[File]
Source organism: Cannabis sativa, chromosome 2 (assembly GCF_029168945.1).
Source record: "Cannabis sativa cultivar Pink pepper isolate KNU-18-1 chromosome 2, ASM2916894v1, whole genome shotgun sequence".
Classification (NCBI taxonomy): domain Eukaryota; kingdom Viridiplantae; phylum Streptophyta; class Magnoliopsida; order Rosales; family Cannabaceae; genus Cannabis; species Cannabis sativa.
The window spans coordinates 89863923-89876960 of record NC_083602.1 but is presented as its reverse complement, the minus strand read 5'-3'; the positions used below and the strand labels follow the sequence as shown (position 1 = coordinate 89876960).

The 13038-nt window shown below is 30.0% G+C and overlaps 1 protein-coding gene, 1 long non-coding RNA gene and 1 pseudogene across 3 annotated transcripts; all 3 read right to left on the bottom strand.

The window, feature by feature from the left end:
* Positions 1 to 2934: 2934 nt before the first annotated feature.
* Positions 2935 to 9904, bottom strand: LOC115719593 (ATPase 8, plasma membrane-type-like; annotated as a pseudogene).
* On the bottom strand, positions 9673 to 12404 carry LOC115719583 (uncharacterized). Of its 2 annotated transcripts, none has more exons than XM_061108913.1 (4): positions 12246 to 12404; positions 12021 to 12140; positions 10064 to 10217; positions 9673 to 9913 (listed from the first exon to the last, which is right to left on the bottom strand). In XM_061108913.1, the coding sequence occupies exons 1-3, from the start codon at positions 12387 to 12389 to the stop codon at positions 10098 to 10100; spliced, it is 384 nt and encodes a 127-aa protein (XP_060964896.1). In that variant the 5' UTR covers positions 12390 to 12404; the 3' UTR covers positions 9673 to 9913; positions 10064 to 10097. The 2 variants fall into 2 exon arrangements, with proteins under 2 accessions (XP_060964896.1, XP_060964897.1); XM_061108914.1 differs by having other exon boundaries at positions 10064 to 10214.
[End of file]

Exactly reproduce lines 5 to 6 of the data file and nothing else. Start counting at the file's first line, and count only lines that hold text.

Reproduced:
The 13038-nt window shown below is 30.0% G+C and overlaps 1 protein-coding gene, 1 long non-coding RNA gene and 1 pseudogene across 3 annotated transcripts; all 3 read right to left on the bottom strand.

The window, feature by feature from the left end: